Quality of Service for Space Communication Services

Space exploration is becoming a more relevant topic over time, with more upcoming missions announced on a regular basis [1]. In order for these missions to be successful, a robust communication system must be in place, and it must be able to overcome obstacles that are not present in terrestrial communications. For this reason, Delay- and Disruption-Tolerant Networks (DTN) [2] with Bundle Protocol (BP) [3] are used, which provide a store-and-forward approach [4]. Nevertheless, they currently lack standardization in topics such as prioritization and Quality of Service (QoS) assessment. Consequently, further work into DTN and BP is required in order to provide the means for communicating and implementing QoS parameters such as latency, prioritization and reliability, hence guaranteeing a robust communication system for space environments. This would allow not only a more stable data exchange, but it would also provide the necessary safety requirements to support missions involving astronaut stays in space for an extended period of time with projects such as ESA’s Moonlight [5], or NASA’s objective of taking humans to Mars [6].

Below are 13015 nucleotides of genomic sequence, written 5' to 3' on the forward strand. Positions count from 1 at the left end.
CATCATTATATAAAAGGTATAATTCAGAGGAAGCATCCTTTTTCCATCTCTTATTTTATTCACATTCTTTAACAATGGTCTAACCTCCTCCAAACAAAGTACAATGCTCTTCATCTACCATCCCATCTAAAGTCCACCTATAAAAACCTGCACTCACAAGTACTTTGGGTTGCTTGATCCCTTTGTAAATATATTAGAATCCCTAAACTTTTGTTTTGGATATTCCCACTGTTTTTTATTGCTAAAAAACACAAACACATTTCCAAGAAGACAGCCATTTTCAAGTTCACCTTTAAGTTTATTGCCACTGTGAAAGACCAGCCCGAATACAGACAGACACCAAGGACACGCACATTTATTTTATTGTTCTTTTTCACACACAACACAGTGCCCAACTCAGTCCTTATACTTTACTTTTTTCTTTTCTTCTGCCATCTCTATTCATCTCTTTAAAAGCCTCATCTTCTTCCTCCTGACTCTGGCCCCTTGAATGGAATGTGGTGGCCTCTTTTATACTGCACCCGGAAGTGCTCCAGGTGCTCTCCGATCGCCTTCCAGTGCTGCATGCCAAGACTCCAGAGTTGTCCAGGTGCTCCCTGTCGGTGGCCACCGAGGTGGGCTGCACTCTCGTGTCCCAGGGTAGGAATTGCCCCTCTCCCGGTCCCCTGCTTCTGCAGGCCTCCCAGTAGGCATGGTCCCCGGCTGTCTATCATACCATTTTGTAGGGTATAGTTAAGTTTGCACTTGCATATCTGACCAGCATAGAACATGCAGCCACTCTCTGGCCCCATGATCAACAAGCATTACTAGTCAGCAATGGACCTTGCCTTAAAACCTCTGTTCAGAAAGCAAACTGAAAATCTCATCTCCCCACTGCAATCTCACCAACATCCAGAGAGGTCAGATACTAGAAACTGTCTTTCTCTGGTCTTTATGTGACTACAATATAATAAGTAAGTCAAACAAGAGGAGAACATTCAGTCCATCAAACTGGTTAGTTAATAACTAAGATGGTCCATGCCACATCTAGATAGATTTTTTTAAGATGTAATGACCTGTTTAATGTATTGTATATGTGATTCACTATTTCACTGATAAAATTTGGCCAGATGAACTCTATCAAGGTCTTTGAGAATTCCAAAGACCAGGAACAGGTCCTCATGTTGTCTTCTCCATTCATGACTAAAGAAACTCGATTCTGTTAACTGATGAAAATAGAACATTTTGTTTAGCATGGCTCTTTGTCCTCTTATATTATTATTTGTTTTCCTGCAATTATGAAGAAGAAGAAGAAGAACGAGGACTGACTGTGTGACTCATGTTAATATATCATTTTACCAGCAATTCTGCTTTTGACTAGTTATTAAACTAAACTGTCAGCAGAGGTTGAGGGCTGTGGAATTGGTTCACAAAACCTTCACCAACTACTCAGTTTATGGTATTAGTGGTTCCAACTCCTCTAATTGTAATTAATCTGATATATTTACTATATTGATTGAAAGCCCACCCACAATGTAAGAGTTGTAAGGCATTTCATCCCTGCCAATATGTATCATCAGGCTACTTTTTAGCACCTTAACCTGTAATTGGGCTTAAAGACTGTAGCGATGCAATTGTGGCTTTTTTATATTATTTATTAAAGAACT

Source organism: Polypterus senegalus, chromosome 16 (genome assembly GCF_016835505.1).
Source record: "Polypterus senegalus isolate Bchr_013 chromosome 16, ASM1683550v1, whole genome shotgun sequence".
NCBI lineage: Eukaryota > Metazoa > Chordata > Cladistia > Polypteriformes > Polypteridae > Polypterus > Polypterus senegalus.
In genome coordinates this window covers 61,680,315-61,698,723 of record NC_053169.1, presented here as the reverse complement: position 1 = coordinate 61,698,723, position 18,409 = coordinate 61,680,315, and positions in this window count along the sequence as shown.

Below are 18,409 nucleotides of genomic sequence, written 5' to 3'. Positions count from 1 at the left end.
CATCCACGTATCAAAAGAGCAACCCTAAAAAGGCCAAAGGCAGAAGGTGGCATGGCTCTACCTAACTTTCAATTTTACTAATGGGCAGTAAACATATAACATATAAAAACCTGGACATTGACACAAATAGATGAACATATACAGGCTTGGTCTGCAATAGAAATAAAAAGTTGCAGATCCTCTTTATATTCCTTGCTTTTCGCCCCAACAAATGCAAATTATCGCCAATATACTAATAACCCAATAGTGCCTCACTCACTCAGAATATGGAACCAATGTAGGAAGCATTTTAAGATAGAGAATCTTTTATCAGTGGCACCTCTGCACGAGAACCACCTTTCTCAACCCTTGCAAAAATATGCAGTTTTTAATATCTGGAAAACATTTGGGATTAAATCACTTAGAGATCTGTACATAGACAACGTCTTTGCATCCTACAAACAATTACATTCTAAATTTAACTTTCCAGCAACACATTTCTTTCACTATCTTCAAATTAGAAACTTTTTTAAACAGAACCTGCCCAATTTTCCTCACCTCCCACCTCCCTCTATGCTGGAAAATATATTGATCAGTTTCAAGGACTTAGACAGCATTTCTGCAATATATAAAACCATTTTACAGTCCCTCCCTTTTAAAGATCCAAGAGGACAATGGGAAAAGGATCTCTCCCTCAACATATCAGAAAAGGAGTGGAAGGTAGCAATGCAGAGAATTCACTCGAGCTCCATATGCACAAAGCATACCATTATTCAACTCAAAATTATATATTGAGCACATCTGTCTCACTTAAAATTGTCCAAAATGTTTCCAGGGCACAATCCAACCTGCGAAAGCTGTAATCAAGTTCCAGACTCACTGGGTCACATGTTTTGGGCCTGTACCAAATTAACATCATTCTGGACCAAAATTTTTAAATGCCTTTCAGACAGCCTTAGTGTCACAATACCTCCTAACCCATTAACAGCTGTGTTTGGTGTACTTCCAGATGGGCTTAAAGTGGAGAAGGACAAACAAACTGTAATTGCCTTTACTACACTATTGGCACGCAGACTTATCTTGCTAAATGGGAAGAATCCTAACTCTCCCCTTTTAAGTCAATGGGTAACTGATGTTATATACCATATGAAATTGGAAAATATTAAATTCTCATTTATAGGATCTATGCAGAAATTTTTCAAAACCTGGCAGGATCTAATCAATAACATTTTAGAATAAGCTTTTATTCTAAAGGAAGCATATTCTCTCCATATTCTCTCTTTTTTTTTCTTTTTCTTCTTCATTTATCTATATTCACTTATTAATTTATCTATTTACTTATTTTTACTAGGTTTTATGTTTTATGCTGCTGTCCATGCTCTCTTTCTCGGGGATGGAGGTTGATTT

This project focuses on designing and implementing an extension to the Bundle Protocol (BP), providing the means for measuring, asserting and optimizing Quality of Service (QoS) parameters. Furthermore, the future creation of a large scale communication network is the ultimate goal of the project. For this to be achievable, Pattern Recognition (PR) and Machine Learning (ML) will be used. This approach will help identify which combination of parameters is more reliable and efficient in each moment given the dynamically changing network topologies, and it will enable the optimization of these parameters through reinforcement learning

The project is funded by the European Space Agency as part of their Open Space Innovation Platform.






[1] Interagency Operations Advisory Group, “The Future Lunar Communications Architecture”, 2022. Online, available: https://www.ioag.org/Public%20Documents/Lunar%20communications%20architecture%20study%20report%20FINAL%20v1.3.pdf

[2] Cerf, V., Burleigh, S., Hooke, A., Torgerson, L., Durst, R., Scott, K., Fall, K. and Weiss, H. “RFC 4838: Delay-Tolerant Networking Architecture”, 2007. Online, available: https://datatracker.ietf.org/doc/html/rfc4838 

[3] Burleigh, S., Fall, K., and Birrane, E. “RFC 9171: Bundle Protocol Version 7”, 2022. Online, available: https://datatracker.ietf.org/doc/html/rfc9171 

[4]  Warthman, F., et al. “Delay-and disruption-tolerant networks (DTNs)”. A Tutorial. 3.2, Interplanetary Internet Special Interest Group, 2015. Online, available: https://www.nasa.gov/wp-content/uploads/2023/09/dtn-tutorial-v3.2-0.pdf 

[5] ESA, Moonlight Project. Online, available: https://www.esa.int/Applications/Connectivity_and_Secure_Communications/Moonlight 

[6] NASA, "Humans in Space". Online, available: https://www.nasa.gov/humans-in-space/ 

Project Members